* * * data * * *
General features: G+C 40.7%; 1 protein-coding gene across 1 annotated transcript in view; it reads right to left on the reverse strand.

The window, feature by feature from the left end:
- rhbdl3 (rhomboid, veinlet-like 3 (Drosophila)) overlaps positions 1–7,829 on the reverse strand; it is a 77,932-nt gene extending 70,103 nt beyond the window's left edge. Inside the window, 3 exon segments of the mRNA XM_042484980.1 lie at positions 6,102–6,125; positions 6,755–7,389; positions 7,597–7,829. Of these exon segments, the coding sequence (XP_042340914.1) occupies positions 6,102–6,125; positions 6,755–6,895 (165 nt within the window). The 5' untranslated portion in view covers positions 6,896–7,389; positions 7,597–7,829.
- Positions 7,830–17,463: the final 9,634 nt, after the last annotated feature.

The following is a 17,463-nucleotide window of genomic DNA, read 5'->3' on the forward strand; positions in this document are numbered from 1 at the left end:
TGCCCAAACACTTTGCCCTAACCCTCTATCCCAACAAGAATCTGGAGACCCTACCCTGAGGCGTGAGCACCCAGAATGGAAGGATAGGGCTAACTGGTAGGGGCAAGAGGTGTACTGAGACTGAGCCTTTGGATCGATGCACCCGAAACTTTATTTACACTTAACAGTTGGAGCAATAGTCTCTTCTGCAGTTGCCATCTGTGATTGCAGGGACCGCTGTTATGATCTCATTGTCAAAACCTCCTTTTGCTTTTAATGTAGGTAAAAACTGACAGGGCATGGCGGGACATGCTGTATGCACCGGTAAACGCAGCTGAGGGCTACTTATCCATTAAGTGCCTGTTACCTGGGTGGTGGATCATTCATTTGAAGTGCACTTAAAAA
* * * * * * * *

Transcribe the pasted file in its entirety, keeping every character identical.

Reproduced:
General features: G+C 40.7%; 1 protein-coding gene across 1 annotated transcript in view; it reads right to left on the reverse strand.

The window, feature by feature from the left end:
- rhbdl3 (rhomboid, veinlet-like 3 (Drosophila)) overlaps positions 1–7,829 on the reverse strand; it is a 77,932-nt gene extending 70,103 nt beyond the window's left edge. Inside the window, 3 exon segments of the mRNA XM_042484980.1 lie at positions 6,102–6,125; positions 6,755–7,389; positions 7,597–7,829. Of these exon segments, the coding sequence (XP_042340914.1) occupies positions 6,102–6,125; positions 6,755–6,895 (165 nt within the window). The 5' untranslated portion in view covers positions 6,896–7,389; positions 7,597–7,829.
- Positions 7,830–17,463: the final 9,634 nt, after the last annotated feature.

The following is a 17,463-nucleotide window of genomic DNA, read 5'->3' on the forward strand; positions in this document are numbered from 1 at the left end:
TGCCCAAACACTTTGCCCTAACCCTCTATCCCAACAAGAATCTGGAGACCCTACCCTGAGGCGTGAGCACCCAGAATGGAAGGATAGGGCTAACTGGTAGGGGCAAGAGGTGTACTGAGACTGAGCCTTTGGATCGATGCACCCGAAACTTTATTTACACTTAACAGTTGGAGCAATAGTCTCTTCTGCAGTTGCCATCTGTGATTGCAGGGACCGCTGTTATGATCTCATTGTCAAAACCTCCTTTTGCTTTTAATGTAGGTAAAAACTGACAGGGCATGGCGGGACATGCTGTATGCACCGGTAAACGCAGCTGAGGGCTACTTATCCATTAAGTGCCTGTTACCTGGGTGGTGGATCATTCATTTGAAGTGCACTTAAAAA